(Elizabeth Blau interjects): But I know a lot of really good business people, and none of them can bake! [Laughs.]

Valastro: Yeah, well, I didn’t go to Harvard Business School! But my business school was running a small business all those years. And I adapt quick—to business, to learning how to make cakes, to cooking, to making TV shows.

How difficult has it been dealing with fame? 

Honestly, remain humble, remain true to who you are, and never forget who’s really important. Like my wife and I, we’re still very much in love. We have a great relationship, and my kids are so important to me.

Am I flattered, and does it feel great when I walk into a room and there are 3,000 people screaming your name? Yeah, it’s a high. But I still remember who I am and where I came from.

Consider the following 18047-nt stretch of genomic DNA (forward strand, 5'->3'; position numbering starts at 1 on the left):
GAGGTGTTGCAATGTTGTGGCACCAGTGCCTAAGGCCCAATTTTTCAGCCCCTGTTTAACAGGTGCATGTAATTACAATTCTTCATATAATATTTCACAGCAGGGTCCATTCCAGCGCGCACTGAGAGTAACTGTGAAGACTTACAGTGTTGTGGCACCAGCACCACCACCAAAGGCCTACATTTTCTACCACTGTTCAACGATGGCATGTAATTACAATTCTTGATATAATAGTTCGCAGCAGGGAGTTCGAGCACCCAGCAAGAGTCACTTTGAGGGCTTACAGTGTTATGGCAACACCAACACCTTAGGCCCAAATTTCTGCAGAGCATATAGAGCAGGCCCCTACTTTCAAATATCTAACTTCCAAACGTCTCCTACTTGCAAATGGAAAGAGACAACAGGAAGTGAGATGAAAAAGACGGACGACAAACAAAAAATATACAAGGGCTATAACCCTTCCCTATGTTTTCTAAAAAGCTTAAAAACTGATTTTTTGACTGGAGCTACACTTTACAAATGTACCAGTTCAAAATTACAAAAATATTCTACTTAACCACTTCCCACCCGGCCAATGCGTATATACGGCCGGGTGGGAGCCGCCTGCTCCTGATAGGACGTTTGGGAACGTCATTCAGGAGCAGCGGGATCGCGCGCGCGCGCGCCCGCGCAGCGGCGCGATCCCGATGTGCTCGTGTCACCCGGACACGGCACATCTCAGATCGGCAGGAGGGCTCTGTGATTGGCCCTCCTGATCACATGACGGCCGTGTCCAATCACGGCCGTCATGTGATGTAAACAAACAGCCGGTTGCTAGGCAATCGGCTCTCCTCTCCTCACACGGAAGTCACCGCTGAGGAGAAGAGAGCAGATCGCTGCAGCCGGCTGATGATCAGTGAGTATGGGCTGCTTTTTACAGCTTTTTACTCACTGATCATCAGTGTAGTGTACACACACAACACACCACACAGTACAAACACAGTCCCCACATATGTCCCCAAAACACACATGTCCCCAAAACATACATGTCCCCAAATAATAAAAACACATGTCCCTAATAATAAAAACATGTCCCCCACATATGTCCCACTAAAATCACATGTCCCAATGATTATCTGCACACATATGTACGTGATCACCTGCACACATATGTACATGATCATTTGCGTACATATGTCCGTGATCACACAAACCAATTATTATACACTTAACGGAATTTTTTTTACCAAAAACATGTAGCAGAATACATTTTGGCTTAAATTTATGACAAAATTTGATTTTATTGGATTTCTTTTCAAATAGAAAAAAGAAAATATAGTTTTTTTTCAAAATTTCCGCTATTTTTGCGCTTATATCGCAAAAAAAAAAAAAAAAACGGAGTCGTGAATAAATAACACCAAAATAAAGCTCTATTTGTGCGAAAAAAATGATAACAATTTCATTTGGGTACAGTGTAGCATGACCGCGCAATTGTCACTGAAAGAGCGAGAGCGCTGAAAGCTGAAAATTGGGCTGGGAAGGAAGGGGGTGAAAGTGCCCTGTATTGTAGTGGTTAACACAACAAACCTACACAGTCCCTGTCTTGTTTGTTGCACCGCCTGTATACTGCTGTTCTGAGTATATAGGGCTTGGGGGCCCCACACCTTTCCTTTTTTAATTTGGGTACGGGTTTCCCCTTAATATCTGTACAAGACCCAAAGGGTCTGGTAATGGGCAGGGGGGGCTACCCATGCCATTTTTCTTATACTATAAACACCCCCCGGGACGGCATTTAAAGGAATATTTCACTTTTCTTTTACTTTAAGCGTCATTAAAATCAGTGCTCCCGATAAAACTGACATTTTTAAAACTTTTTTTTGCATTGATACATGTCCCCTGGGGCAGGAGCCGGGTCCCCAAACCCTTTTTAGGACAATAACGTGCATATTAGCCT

How would your father have reacted had he been alive to see you open this restaurant?

He would’ve loved it. If my dad could be here and see me on the Vegas Strip—when I called my wife the other night after seeing the restaurant for the first time, that’s who I thought of: my parents. At the end of the day, I feel like I’m doing this for a lot of people—I’m doing it for my family, I’m doing it for my friends.

I’m just a kid from Hoboken, New Jersey. And now look (gestures to the restaurant). Wow. It’s surreal. I’m living proof that anything is possible.

What are you ordering for your first dinner here?

Honestly, I’ve been eating since yesterday—I was in a food coma. But for an appetizer, the tuna caponata is so good. And my Auntie Anna’s mussels. Oh, and my wife’s eggplant—and I’m not just saying that because she’s sitting here. My entrée is going to be either steak pizzaiola or the bone-in veal parmigiana. Dessert, the lobster-tail [pastry]. We’re actually making a special lobster tail in New Jersey, and we’re going to bake them here. It’s a huge one, and the only place you can get this lobster tail is at my restaurant in Vegas.